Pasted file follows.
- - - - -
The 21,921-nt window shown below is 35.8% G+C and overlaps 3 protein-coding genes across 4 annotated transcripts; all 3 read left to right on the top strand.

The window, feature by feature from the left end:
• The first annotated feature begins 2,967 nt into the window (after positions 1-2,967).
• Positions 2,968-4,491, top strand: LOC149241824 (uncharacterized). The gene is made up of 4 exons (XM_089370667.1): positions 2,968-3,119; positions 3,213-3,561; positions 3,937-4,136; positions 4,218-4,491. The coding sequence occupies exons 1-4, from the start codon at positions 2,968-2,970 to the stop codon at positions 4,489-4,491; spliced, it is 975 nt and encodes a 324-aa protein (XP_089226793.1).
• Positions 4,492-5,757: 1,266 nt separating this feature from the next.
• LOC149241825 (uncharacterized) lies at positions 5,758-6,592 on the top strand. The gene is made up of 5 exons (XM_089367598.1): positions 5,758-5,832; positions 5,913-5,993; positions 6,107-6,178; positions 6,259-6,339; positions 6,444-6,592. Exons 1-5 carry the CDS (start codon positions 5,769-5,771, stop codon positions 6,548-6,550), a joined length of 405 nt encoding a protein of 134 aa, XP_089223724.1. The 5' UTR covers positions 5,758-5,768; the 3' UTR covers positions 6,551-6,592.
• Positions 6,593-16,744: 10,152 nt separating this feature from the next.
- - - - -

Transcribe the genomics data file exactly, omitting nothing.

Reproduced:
The 21,921-nt window shown below is 35.8% G+C and overlaps 3 protein-coding genes across 4 annotated transcripts; all 3 read left to right on the top strand.

The window, feature by feature from the left end:
• The first annotated feature begins 2,967 nt into the window (after positions 1-2,967).
• Positions 2,968-4,491, top strand: LOC149241824 (uncharacterized). The gene is made up of 4 exons (XM_089370667.1): positions 2,968-3,119; positions 3,213-3,561; positions 3,937-4,136; positions 4,218-4,491. The coding sequence occupies exons 1-4, from the start codon at positions 2,968-2,970 to the stop codon at positions 4,489-4,491; spliced, it is 975 nt and encodes a 324-aa protein (XP_089226793.1).
• Positions 4,492-5,757: 1,266 nt separating this feature from the next.
• LOC149241825 (uncharacterized) lies at positions 5,758-6,592 on the top strand. The gene is made up of 5 exons (XM_089367598.1): positions 5,758-5,832; positions 5,913-5,993; positions 6,107-6,178; positions 6,259-6,339; positions 6,444-6,592. Exons 1-5 carry the CDS (start codon positions 5,769-5,771, stop codon positions 6,548-6,550), a joined length of 405 nt encoding a protein of 134 aa, XP_089223724.1. The 5' UTR covers positions 5,758-5,768; the 3' UTR covers positions 6,551-6,592.
• Positions 6,593-16,744: 10,152 nt separating this feature from the next.